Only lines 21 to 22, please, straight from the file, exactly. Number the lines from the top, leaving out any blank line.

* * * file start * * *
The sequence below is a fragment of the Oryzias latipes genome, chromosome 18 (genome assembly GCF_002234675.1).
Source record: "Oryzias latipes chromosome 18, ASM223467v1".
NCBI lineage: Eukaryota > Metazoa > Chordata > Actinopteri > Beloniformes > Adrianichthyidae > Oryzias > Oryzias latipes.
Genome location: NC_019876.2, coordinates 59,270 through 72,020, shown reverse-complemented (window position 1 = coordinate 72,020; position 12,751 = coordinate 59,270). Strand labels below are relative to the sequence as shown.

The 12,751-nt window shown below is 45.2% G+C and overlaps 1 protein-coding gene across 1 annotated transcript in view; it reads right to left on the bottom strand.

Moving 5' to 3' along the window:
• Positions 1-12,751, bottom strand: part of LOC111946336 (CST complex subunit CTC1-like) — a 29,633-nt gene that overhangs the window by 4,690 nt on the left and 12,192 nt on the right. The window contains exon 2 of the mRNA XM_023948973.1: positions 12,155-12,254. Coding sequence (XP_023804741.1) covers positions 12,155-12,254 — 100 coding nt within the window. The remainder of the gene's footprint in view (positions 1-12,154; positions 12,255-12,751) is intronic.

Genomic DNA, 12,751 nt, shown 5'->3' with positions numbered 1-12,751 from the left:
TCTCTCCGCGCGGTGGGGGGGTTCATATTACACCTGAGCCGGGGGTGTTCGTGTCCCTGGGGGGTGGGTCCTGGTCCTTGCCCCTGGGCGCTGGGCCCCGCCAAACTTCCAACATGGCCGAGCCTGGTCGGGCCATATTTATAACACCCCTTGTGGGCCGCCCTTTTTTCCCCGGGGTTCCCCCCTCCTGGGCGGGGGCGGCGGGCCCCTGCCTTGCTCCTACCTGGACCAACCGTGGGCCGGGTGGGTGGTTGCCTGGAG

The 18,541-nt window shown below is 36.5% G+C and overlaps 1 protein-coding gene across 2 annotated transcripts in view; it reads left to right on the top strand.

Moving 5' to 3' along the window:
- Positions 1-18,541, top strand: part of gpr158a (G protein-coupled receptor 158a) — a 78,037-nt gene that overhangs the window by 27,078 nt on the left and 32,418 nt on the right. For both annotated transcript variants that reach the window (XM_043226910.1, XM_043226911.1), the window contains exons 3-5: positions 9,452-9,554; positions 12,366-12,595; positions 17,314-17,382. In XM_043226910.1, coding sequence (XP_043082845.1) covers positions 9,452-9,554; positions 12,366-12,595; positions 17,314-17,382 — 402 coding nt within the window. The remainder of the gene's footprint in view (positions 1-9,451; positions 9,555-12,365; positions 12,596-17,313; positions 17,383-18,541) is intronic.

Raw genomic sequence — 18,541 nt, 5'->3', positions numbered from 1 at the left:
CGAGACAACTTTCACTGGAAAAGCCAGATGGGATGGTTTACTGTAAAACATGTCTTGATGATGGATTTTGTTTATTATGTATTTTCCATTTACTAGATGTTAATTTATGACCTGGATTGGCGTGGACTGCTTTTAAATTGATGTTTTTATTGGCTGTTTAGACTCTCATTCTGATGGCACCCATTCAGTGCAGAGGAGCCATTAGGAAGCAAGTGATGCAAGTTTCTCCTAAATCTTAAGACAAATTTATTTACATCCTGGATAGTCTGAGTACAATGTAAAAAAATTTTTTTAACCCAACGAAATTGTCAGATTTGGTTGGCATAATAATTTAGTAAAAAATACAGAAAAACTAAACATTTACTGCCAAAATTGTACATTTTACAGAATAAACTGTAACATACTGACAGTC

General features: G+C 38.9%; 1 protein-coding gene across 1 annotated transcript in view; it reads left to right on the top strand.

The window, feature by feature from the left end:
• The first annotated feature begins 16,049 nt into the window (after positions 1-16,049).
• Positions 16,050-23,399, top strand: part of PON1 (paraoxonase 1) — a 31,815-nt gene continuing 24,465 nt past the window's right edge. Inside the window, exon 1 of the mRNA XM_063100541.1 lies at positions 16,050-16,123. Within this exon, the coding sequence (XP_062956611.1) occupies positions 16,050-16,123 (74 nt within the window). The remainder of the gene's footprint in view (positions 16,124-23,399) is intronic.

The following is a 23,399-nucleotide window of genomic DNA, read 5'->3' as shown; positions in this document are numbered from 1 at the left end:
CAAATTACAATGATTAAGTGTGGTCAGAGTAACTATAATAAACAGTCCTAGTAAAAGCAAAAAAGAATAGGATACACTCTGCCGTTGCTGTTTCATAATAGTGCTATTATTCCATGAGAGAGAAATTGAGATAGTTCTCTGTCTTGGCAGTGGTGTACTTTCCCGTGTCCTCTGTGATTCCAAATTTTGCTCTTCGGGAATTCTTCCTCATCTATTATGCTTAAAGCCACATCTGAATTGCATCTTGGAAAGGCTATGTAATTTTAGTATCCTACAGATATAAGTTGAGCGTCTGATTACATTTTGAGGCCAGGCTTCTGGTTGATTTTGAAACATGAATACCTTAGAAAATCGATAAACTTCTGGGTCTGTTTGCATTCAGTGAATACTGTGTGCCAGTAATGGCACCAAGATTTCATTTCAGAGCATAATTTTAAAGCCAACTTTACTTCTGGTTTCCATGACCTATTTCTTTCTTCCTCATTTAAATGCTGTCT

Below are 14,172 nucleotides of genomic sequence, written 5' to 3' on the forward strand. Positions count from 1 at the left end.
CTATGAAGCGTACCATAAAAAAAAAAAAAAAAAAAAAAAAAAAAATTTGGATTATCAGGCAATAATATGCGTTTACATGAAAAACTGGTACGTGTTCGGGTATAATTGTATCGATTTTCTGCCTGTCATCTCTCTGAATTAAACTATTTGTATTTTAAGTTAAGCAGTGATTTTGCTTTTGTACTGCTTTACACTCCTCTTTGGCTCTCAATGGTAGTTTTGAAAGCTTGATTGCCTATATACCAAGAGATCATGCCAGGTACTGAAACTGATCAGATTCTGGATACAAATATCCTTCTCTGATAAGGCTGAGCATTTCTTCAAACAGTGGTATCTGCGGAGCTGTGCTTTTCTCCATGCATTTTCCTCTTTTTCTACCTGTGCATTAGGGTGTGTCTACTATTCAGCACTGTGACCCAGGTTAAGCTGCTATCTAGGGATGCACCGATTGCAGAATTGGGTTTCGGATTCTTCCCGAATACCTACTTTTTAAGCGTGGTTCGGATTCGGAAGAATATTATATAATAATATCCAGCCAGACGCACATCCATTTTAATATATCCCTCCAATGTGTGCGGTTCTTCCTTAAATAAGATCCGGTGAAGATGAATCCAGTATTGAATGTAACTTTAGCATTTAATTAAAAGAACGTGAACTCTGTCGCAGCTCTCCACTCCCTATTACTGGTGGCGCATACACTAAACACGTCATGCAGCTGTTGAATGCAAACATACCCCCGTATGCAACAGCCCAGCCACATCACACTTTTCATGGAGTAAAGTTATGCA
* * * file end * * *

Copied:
Below are 14,172 nucleotides of genomic sequence, written 5' to 3' on the forward strand. Positions count from 1 at the left end.
CTATGAAGCGTACCATAAAAAAAAAAAAAAAAAAAAAAAAAAAAATTTGGATTATCAGGCAATAATATGCGTTTACATGAAAAACTGGTACGTGTTCGGGTATAATTGTATCGATTTTCTGCCTGTCATCTCTCTGAATTAAACTATTTGTATTTTAAGTTAAGCAGTGATTTTGCTTTTGTACTGCTTTACACTCCTCTTTGGCTCTCAATGGTAGTTTTGAAAGCTTGATTGCCTATATACCAAGAGATCATGCCAGGTACTGAAACTGATCAGATTCTGGATACAAATATCCTTCTCTGATAAGGCTGAGCATTTCTTCAAACAGTGGTATCTGCGGAGCTGTGCTTTTCTCCATGCATTTTCCTCTTTTTCTACCTGTGCATTAGGGTGTGTCTACTATTCAGCACTGTGACCCAGGTTAAGCTGCTATCTAGGGATGCACCGATTGCAGAATTGGGTTTCGGATTCTTCCCGAATACCTACTTTTTAAGCGTGGTTCGGATTCGGAAGAATATTATATAATAATATCCAGCCAGACGCACATCCATTTTAATATATCCCTCCAATGTGTGCGGTTCTTCCTTAAATAAGATCCGGTGAAGATGAATCCAGTATTGAATGTAACTTTAGCATTTAATTAAAAGAACGTGAACTCTGTCGCAGCTCTCCACTCCCTATTACTGGTGGCGCATACACTAAACACGTCATGCAGCTGTTGAATGCAAACATACCCCCGTATGCAACAGCCCAGCCACATCACACTTTTCATGGAGTAAAGTTATGCA